Wednesday, March 14, 2018

RED SPARROW: The Lawrences' (Francis and Jennifer) silly-but-fun, professional nonsense

It'll pass the time and, though the first half proves rather slow, it's at least never uninteresting -- filled as it is with sex, sin, ballet, bloodshed and double-agent spies run amok.

RED SPARROW, which casts Jennifer Lawrence in one of her better (certainly one of her showier) roles, is one of those glossy Hollywood entertainments that, except for its R rating, might have starred Lana Turner or Liz Taylor back in the old days, when this sort of silliness was at its cold-war peak.

Francis Lawrence (shown at right) -- who directed from a screenplay adapted by Justin Haythe from a book by Jason Matthews -- has done a better job of it than I would have imagined, given much of his earlier work. Despite the staid pacing, broken by violence every now and then, Lawrence keeps us alert and enjoying the gloss and giddiness of this oh-those-nasty-Russkies tale, as our heroine, Ms Lawrence (below with famous dancer Sergei Polunin), goes from being a "busted" ballerina to first-class sex-worker/spy for her glorious country, all the while caring for her poor, sickly, sainted mother. Oy.
But most of this does prove foolish fun, especially when actors the likes of Jeremy Irons (below, as spy-master-in-chief),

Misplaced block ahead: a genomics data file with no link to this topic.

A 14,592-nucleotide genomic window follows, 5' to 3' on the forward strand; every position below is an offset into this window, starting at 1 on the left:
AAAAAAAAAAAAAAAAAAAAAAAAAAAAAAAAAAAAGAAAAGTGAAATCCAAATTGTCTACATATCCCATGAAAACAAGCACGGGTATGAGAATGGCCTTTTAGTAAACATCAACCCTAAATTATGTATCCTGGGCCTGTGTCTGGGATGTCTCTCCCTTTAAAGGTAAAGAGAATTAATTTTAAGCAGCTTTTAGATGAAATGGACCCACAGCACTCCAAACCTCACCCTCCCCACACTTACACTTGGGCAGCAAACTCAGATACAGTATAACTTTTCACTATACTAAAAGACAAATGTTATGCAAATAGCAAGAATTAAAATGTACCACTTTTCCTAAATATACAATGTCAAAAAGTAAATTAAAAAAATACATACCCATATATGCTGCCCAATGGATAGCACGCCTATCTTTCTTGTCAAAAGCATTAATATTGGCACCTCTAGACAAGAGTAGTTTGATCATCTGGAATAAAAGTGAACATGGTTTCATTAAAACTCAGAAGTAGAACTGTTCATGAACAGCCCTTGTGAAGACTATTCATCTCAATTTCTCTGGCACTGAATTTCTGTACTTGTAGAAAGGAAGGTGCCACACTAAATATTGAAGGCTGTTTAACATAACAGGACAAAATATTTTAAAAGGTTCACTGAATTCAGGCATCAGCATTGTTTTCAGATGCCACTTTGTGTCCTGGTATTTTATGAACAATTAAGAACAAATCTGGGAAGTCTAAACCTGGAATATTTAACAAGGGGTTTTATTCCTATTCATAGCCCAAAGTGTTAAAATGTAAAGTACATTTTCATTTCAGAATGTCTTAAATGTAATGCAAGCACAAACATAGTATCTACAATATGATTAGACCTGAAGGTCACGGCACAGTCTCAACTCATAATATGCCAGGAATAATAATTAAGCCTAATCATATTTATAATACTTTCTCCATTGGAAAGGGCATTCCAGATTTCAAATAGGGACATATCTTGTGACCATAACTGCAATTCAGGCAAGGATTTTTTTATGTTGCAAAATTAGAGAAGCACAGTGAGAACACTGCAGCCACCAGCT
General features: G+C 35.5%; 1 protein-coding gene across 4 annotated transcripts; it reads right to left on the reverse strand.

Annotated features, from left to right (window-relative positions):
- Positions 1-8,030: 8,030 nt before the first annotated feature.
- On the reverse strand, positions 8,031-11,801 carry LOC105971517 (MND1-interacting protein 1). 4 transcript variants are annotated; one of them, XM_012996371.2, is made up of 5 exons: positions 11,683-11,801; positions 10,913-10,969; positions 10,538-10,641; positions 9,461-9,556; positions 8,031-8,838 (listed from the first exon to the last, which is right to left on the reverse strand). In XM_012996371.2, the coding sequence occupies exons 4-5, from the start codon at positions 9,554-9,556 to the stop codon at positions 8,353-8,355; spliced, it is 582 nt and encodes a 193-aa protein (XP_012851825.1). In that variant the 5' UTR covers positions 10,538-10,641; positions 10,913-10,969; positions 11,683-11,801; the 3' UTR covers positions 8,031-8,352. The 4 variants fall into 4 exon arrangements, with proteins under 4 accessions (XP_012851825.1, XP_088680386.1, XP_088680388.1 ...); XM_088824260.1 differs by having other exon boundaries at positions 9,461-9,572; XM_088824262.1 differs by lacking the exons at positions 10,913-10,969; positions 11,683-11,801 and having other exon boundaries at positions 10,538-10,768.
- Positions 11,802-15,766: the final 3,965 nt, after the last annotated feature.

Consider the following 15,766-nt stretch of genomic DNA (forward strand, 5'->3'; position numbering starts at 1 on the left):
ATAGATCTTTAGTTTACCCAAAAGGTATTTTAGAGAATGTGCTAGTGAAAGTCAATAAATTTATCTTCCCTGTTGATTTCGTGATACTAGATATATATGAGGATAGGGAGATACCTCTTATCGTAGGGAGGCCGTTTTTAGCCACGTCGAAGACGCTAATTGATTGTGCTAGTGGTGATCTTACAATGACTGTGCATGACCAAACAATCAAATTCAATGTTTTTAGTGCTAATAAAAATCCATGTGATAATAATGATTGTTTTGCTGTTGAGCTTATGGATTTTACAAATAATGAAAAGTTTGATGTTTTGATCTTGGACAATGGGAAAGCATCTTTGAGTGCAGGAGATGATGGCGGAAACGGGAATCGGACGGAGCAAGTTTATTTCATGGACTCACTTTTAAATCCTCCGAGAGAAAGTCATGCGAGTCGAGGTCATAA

Charlotte Rampling (at right below, as the iron matron who trains these youthful and quite hunky and/or gorgeous spies),

and Matthias Schoenaerts (below) as our heroine's awfully naughty uncle. All three actors are better than their roles deserve, and they help quite handily in bringing the movie home.

The film's romantic interest is played by Joel Edgerton, shown below, who is always a pleasure to see, and here at least gets to use less of the faux-Russian accent employed by the rest of the cast. They do it pretty well and pretty consistently, however, which rather adds to the old-fashioned fun of the film.

I guess it's time -- what with all of Russia's U.S. election meddling and the recent murdering (in Britain) of its own ex-spies -- for the Soviets to become the world's villains once again. So, yes, we can certainly count on Hollywood to go for it full-throttle and deliver the usual goods.

Red Sparrow, from 20th Century Fox and running a lengthy two hours and 20 minutes, opened wide all over the place a couple of weeks ago. Click here to find a theater near you.

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